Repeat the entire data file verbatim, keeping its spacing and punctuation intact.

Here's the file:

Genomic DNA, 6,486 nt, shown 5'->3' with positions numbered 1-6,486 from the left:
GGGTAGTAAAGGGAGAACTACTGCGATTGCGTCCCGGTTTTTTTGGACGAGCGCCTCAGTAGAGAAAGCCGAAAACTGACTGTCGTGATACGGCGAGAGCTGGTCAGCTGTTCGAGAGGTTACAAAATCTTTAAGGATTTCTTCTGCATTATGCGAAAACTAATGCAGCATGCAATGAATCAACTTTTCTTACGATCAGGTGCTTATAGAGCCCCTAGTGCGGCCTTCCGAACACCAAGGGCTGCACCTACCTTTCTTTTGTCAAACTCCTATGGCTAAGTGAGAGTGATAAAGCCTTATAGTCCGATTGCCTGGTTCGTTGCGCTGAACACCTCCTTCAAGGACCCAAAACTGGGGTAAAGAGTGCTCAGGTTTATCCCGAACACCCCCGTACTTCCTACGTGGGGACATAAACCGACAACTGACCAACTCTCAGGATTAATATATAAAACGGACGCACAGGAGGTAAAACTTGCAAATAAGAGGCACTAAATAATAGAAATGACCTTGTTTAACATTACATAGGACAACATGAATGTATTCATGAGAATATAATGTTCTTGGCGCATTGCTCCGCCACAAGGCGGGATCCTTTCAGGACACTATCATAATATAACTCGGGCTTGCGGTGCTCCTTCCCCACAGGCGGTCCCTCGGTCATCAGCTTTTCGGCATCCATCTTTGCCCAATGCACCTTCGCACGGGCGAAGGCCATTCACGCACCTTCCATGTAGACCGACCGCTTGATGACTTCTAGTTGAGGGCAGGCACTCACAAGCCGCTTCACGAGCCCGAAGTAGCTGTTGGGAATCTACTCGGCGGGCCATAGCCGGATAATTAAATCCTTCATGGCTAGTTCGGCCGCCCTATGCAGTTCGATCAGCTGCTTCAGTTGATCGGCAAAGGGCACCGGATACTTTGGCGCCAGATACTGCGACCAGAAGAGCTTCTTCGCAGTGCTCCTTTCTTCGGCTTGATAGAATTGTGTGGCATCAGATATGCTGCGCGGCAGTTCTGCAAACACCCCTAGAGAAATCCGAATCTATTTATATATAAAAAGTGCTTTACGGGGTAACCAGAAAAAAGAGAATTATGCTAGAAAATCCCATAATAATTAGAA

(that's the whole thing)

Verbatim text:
Genomic DNA, 6,486 nt, shown 5'->3' with positions numbered 1-6,486 from the left:
GGGTAGTAAAGGGAGAACTACTGCGATTGCGTCCCGGTTTTTTTGGACGAGCGCCTCAGTAGAGAAAGCCGAAAACTGACTGTCGTGATACGGCGAGAGCTGGTCAGCTGTTCGAGAGGTTACAAAATCTTTAAGGATTTCTTCTGCATTATGCGAAAACTAATGCAGCATGCAATGAATCAACTTTTCTTACGATCAGGTGCTTATAGAGCCCCTAGTGCGGCCTTCCGAACACCAAGGGCTGCACCTACCTTTCTTTTGTCAAACTCCTATGGCTAAGTGAGAGTGATAAAGCCTTATAGTCCGATTGCCTGGTTCGTTGCGCTGAACACCTCCTTCAAGGACCCAAAACTGGGGTAAAGAGTGCTCAGGTTTATCCCGAACACCCCCGTACTTCCTACGTGGGGACATAAACCGACAACTGACCAACTCTCAGGATTAATATATAAAACGGACGCACAGGAGGTAAAACTTGCAAATAAGAGGCACTAAATAATAGAAATGACCTTGTTTAACATTACATAGGACAACATGAATGTATTCATGAGAATATAATGTTCTTGGCGCATTGCTCCGCCACAAGGCGGGATCCTTTCAGGACACTATCATAATATAACTCGGGCTTGCGGTGCTCCTTCCCCACAGGCGGTCCCTCGGTCATCAGCTTTTCGGCATCCATCTTTGCCCAATGCACCTTCGCACGGGCGAAGGCCATTCACGCACCTTCCATGTAGACCGACCGCTTGATGACTTCTAGTTGAGGGCAGGCACTCACAAGCCGCTTCACGAGCCCGAAGTAGCTGTTGGGAATCTACTCGGCGGGCCATAGCCGGATAATTAAATCCTTCATGGCTAGTTCGGCCGCCCTATGCAGTTCGATCAGCTGCTTCAGTTGATCGGCAAAGGGCACCGGATACTTTGGCGCCAGATACTGCGACCAGAAGAGCTTCTTCGCAGTGCTCCTTTCTTCGGCTTGATAGAATTGTGTGGCATCAGATATGCTGCGCGGCAGTTCTGCAAACACCCCTAGAGAAATCCGAATCTATTTATATATAAAAAGTGCTTTACGGGGTAACCAGAAAAAAGAGAATTATGCTAGAAAATCCCATAATAATTAGAA